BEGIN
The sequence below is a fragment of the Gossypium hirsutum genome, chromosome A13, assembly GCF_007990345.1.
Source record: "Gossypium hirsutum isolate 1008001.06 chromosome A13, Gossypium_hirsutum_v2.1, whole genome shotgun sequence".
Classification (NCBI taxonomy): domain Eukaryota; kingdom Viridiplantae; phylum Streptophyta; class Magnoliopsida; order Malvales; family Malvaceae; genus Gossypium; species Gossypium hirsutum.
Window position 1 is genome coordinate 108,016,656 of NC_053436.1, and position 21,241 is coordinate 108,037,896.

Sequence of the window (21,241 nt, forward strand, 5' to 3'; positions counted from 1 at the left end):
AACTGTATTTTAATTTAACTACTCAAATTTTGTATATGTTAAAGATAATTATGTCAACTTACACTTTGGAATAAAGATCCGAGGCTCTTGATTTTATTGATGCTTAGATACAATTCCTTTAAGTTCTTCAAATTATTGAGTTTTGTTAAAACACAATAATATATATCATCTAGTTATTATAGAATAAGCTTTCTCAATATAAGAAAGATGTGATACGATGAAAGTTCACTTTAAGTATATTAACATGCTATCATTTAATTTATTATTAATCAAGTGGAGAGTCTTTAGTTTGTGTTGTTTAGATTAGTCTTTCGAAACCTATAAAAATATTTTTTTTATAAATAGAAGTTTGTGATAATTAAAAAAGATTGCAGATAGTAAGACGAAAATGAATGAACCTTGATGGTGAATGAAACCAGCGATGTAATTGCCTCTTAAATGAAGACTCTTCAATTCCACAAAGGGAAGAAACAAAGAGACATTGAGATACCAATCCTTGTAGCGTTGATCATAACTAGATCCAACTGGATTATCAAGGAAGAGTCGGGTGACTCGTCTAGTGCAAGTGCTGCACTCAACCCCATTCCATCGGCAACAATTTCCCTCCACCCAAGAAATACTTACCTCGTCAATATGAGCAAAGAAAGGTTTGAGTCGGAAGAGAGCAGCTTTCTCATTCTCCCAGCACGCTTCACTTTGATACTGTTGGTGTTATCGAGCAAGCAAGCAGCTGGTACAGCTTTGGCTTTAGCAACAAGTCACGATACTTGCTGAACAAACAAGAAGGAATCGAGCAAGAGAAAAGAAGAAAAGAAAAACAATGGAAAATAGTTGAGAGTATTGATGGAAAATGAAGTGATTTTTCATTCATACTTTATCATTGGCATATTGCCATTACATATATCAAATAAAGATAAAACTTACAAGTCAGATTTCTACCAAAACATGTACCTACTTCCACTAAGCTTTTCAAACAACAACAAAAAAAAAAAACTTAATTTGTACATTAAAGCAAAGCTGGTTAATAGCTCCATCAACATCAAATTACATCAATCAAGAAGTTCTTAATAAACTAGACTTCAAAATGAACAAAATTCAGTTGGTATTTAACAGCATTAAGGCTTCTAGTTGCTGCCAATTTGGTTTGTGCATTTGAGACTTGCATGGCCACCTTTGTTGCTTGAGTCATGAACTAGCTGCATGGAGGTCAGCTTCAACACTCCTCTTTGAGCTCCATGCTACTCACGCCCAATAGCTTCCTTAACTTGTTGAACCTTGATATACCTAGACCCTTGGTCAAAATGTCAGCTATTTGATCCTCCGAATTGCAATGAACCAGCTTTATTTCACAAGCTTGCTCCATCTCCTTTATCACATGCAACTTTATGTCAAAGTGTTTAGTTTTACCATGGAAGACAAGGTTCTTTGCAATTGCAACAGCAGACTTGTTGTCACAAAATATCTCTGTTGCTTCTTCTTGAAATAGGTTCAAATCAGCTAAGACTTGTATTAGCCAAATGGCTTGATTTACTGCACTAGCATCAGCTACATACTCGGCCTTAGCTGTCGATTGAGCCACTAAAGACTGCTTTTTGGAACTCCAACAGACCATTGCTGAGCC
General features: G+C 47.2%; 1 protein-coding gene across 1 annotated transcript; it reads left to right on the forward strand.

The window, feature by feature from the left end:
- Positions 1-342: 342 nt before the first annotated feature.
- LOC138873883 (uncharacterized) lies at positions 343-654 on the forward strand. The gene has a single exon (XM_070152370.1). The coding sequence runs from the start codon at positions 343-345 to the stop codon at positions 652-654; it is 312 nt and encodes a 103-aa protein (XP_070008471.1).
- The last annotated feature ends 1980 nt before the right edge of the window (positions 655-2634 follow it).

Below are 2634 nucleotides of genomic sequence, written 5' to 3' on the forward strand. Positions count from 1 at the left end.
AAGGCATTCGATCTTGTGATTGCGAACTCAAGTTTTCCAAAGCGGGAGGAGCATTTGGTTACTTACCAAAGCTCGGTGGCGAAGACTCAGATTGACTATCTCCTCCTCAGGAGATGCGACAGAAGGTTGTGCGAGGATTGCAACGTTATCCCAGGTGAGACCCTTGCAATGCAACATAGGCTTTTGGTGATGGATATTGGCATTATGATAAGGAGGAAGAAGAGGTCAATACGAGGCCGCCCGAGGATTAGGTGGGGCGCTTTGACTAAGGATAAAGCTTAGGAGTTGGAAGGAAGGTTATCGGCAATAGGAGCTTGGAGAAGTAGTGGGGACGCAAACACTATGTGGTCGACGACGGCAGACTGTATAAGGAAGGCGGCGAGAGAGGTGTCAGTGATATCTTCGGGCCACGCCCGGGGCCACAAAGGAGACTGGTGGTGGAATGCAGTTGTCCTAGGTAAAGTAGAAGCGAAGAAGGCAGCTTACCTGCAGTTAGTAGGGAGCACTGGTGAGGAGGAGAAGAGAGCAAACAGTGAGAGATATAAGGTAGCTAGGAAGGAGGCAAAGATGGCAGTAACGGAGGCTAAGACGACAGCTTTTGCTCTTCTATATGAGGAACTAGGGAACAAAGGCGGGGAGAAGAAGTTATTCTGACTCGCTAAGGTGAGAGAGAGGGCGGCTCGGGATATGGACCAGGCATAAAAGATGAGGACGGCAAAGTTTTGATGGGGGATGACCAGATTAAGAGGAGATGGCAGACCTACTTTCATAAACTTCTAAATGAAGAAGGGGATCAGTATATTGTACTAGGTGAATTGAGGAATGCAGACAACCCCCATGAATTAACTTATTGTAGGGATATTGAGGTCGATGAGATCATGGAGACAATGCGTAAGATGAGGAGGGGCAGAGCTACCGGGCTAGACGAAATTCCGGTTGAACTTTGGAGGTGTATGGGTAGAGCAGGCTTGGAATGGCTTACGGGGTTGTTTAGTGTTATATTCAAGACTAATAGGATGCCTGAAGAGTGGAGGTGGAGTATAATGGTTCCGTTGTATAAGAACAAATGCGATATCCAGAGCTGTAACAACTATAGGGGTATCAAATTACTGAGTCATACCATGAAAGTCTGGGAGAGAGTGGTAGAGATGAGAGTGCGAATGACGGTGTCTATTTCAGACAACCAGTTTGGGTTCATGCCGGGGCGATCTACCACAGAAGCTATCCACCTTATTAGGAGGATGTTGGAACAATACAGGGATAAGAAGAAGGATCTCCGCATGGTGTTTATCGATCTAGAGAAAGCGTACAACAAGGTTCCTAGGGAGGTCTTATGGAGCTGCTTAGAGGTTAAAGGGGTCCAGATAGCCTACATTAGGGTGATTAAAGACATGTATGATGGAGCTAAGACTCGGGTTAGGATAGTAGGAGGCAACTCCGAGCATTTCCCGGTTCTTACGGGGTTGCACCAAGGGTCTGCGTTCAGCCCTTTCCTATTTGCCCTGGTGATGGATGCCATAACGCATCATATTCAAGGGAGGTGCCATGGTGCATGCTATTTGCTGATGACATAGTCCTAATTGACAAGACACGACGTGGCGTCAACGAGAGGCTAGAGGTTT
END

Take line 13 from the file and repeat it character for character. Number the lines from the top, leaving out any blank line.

AAGGCATTCGATCTTGTGATTGCGAACTCAAGTTTTCCAAAGCGGGAGGAGCATTTGGTTACTTACCAAAGCTCGGTGGCGAAGACTCAGATTGACTATCTCCTCCTCAGGAGATGCGACAGAAGGTTGTGCGAGGATTGCAACGTTATCCCAGGTGAGACCCTTGCAATGCAACATAGGCTTTTGGTGATGGATATTGGCATTATGATAAGGAGGAAGAAGAGGTCAATACGAGGCCGCCCGAGGATTAGGTGGGGCGCTTTGACTAAGGATAAAGCTTAGGAGTTGGAAGGAAGGTTATCGGCAATAGGAGCTTGGAGAAGTAGTGGGGACGCAAACACTATGTGGTCGACGACGGCAGACTGTATAAGGAAGGCGGCGAGAGAGGTGTCAGTGATATCTTCGGGCCACGCCCGGGGCCACAAAGGAGACTGGTGGTGGAATGCAGTTGTCCTAGGTAAAGTAGAAGCGAAGAAGGCAGCTTACCTGCAGTTAGTAGGGAGCACTGGTGAGGAGGAGAAGAGAGCAAACAGTGAGAGATATAAGGTAGCTAGGAAGGAGGCAAAGATGGCAGTAACGGAGGCTAAGACGACAGCTTTTGCTCTTCTATATGAGGAACTAGGGAACAAAGGCGGGGAGAAGAAGTTATTCTGACTCGCTAAGGTGAGAGAGAGGGCGGCTCGGGATATGGACCAGGCATAAAAGATGAGGACGGCAAAGTTTTGATGGGGGATGACCAGATTAAGAGGAGATGGCAGACCTACTTTCATAAACTTCTAAATGAAGAAGGGGATCAGTATATTGTACTAGGTGAATTGAGGAATGCAGACAACCCCCATGAATTAACTTATTGTAGGGATATTGAGGTCGATGAGATCATGGAGACAATGCGTAAGATGAGGAGGGGCAGAGCTACCGGGCTAGACGAAATTCCGGTTGAACTTTGGAGGTGTATGGGTAGAGCAGGCTTGGAATGGCTTACGGGGTTGTTTAGTGTTATATTCAAGACTAATAGGATGCCTGAAGAGTGGAGGTGGAGTATAATGGTTCCGTTGTATAAGAACAAATGCGATATCCAGAGCTGTAACAACTATAGGGGTATCAAATTACTGAGTCATACCATGAAAGTCTGGGAGAGAGTGGTAGAGATGAGAGTGCGAATGACGGTGTCTATTTCAGACAACCAGTTTGGGTTCATGCCGGGGCGATCTACCACAGAAGCTATCCACCTTATTAGGAGGATGTTGGAACAATACAGGGATAAGAAGAAGGATCTCCGCATGGTGTTTATCGATCTAGAGAAAGCGTACAACAAGGTTCCTAGGGAGGTCTTATGGAGCTGCTTAGAGGTTAAAGGGGTCCAGATAGCCTACATTAGGGTGATTAAAGACATGTATGATGGAGCTAAGACTCGGGTTAGGATAGTAGGAGGCAACTCCGAGCATTTCCCGGTTCTTACGGGGTTGCACCAAGGGTCTGCGTTCAGCCCTTTCCTATTTGCCCTGGTGATGGATGCCATAACGCATCATATTCAAGGGAGGTGCCATGGTGCATGCTATTTGCTGATGACATAGTCCTAATTGACAAGACACGACGTGGCGTCAACGAGAGGCTAGAGGTTT